Publishers Weekly - Publisher's Weekly
Move over, Goodnight Moon . Margaret Wise Brown's enduring bedtime classic may have found a worthy successor in this collaboration by Waddell and Firth (The Park in the Dark, We Love Them). Their gentle story is, in fact, highly reminiscent of Brown at her snug and cozy best. Set in a forest in winter, the tale features a winning bear duo--a great tender-hearted fellow named Big Bear and an exuberant toddler named Little Bear. After a busy day playing in the snow, the two retire to the Bear Cave, where Little Bear is bundled off to his bed in a shadowy corner while Big Bear settles down to read by the fireside. When Little Bear can't sleep--"I don't like the dark''--Big Bear fetches a tiny lantern and returns to his chair. This exchange is repeated several times, with Big Bear patiently bringing ever-larger lanterns, until finally the little chap points at the dark outside. The two venture forth to look at the night ("I've brought you the moon, Little Bear,'' said Big Bear. "The bright yellow moon and all the twinkly stars''), and the cub falls asleep in Big Bear's arms. Waddell's tranquil tale is perfectly attuned to a child's need for security and bedtime ritual; combined with Firth's serene watercolors, it's a triumph of genuine affection. Young readers will delight in the text's repetition and revel in the illustrations' warm details--as Big Bear reads in the aptly named Bear Chair (complete with claws and paws), for example, Little Bear can be glimpsed frolicking on his bed. These memorable bruins--worthy companions of Pooh and Paddington--inhabit a sweet, reassuring world that children (and adults) will want to enter again and again. Ages 3-up. (Mar.)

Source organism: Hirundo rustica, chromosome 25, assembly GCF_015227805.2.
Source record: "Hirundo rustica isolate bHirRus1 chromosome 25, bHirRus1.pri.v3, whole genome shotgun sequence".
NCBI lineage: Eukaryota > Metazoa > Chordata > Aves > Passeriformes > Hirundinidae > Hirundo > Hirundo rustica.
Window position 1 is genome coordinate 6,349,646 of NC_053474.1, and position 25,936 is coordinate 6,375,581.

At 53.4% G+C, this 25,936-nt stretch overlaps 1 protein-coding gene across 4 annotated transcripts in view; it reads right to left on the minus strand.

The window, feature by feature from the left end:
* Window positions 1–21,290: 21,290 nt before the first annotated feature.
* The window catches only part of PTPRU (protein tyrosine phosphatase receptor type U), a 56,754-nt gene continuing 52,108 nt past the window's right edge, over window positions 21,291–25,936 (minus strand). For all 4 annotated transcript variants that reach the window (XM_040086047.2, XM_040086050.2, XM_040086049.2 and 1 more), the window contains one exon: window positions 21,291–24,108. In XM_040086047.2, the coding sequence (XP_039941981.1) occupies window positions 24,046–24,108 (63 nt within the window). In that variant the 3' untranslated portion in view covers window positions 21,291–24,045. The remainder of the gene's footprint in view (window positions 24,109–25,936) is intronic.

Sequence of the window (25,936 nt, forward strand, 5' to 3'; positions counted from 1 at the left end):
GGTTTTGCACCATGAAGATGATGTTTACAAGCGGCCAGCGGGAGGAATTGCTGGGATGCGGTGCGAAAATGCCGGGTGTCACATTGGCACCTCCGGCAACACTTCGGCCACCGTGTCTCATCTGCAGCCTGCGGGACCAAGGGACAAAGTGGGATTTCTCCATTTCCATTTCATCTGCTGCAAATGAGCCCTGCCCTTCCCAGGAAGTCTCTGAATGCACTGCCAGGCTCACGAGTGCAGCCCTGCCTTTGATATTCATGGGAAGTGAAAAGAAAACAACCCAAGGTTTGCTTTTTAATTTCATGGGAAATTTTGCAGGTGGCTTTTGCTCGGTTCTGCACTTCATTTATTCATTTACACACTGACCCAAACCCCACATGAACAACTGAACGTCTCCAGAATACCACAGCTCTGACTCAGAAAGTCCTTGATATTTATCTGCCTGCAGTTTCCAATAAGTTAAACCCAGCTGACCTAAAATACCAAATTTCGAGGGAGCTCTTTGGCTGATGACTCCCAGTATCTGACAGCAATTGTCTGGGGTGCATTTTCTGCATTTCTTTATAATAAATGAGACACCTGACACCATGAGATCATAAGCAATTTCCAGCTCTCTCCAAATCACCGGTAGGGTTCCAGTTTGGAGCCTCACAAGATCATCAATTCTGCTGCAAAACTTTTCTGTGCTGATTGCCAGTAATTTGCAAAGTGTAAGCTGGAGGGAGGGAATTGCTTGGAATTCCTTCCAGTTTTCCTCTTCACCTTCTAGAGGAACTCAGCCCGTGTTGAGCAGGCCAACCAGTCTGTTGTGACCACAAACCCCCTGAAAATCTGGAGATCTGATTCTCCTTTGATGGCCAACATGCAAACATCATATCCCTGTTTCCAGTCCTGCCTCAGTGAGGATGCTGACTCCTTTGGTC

Publishers Weekly